Did you know? You can build up to 15% more lean muscle if you stack your strength training in the first half of your cycle.
You’ve probably heard of, or are already a convert to, period tracking. Not only is it a useful tool if you’re trying to conceive (or just, you know, navigate the minefield that is female hormones). Period tracking can also be a really helpful way of making sure that you’re training at your best.
Scheduling your harder workouts at the times of the month where you’ll be free from pesky PMS symptoms and subsequently able to give 100% sounds like a no brainer, right? Besides there being a tonne of scientific research behind it, period tracking now also has the endorsement of an Olympian. Yep, Jessica Ennis Hill reckons it’s about time you tried it, and we’re taking notes.
Fun fact: the three-time world champion has just launched a new app which includes a whole section dedicated to cycle mapping, that is, training around your period. So, we’ve picked her brains about the app, the practice of exercising around your TOTM, and got the expert opinions of physiologist doctor Emma Ross and doctor Helen Hartley, medical director at Bupa UK Insurance.
Keep reading for a little on the new app, but further, three expert definitions of period tracking around your menstrual cycle, a little more on what it is, plus how it could help your overall health, wellbeing, and training, too.
So, what is period tracking?
“Cycle mapping is the science of mapping your training to your menstrual cycle for maximum physical and psychological benefits,” explains Ross.
As Ennis Hill explains, ultimately, women should be able to tune into how they feel and work with their hormonal cycles to feel the benefits. “Cycle mapping is a way of guiding yourself through your own unique hormonal cycle,” she shares. Apps like Jennis will even give you training, tips and advice at each stage.
Think about how you train. We’re probably right in saying that you crack on with your life, fitting in runs, HIIT sessions and strength training without actually pausing and listening to your body. “As women, hormones peak and trough across our monthly cycle, and depending on whether they are high, or low, we will feel different. Taking advantage of what’s right for each of those moments and using it to your benefit can be totally life-changing,” Ross continues.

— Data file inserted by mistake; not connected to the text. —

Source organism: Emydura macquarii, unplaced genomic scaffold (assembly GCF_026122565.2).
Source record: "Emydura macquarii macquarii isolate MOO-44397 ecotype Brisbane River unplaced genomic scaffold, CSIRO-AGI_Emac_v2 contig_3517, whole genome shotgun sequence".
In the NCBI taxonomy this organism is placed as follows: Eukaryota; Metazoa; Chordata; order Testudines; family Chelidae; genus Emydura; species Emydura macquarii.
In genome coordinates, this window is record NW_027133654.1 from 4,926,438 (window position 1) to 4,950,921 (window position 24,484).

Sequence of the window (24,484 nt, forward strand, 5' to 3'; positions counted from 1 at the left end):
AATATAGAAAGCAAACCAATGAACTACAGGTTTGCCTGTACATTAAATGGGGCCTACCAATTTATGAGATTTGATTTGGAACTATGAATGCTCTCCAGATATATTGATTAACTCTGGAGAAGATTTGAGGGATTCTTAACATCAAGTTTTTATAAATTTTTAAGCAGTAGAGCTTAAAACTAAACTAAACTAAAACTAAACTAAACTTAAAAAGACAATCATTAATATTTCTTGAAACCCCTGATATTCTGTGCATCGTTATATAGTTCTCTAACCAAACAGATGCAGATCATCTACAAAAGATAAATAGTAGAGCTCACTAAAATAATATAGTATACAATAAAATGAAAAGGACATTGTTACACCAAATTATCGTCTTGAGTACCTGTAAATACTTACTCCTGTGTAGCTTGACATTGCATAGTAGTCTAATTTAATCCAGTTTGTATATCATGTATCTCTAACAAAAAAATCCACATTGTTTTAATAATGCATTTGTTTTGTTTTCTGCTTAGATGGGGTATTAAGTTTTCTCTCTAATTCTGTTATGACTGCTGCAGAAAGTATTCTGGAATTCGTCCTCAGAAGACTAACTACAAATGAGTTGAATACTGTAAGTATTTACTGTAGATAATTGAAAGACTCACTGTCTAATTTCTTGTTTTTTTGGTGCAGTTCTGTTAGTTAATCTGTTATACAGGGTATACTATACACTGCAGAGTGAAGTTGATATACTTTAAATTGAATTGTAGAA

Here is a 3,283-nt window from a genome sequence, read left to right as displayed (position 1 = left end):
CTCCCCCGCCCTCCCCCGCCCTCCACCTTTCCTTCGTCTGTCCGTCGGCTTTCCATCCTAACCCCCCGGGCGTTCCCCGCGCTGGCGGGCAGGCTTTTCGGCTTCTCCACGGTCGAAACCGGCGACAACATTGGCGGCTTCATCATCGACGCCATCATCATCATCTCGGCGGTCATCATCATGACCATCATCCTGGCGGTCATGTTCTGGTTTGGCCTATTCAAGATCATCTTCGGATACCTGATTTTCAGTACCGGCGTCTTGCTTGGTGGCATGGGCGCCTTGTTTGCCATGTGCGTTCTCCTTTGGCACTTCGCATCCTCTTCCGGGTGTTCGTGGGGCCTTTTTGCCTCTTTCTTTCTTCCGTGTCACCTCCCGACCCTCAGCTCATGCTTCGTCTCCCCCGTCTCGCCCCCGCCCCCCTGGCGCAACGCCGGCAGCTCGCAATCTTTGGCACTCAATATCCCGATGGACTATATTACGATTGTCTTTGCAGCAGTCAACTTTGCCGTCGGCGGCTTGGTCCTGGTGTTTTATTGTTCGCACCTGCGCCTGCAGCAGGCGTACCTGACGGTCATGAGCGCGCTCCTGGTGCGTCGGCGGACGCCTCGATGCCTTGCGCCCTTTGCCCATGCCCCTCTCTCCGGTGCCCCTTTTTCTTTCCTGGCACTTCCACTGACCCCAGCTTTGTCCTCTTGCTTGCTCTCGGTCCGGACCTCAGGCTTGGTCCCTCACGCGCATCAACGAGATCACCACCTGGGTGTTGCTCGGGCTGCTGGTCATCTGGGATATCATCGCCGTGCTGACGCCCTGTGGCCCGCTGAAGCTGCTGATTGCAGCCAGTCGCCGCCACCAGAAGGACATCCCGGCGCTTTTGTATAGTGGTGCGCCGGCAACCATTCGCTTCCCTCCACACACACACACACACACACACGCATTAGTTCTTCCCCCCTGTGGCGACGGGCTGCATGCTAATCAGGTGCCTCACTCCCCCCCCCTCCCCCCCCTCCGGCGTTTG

Did you know there are 4 different phases of the menstrual cycle?
Did you know that each woman experiences four different phases of their menstrual cycle? Across that, you’ll experience a lot of hormonal changes which affect your motivation to train, the way your muscles adapt, how your body fuels and more, Ennis Hill explains.
“By understanding what’s happening hormonally and when, you can make sure to do what’s best for your body at the right time in your cycle, which means you feel more energised, build up to 15% more lean muscle, respond better to fitness and can reduce PMS,” she goes on.
Ross points out that, for too long, women have been told to train in a generic way that isn’t optimised for the female body – largely because the research has been done by men.
What are the benefits of period tracking?
- It can reduce pre-menstrual symptoms. “One of our testers reduced pre-menstrual headaches by 65%,” shares Rose.
- It can help you build lean muscle more effectively. Note this: “research has proven that if you stack your strength and resistance training in the first half of your cycle, it’s possible to build up to 15% more lean muscle than if it’s spread across the whole cycle,” explains Rose. Neat.
- It gives you permission to rest. Rather than pushing yourself to work out every day, then feeling guilty when you can’t or don’t, the programme helps you identify when to rest and why.
- It maps training to your energy levels across your whole cycle – basically helping you do what’s right for your body, the doctor adds.
5 tips for training around your TOTM: optimise energy, strength and sessions:
1. Track your cycle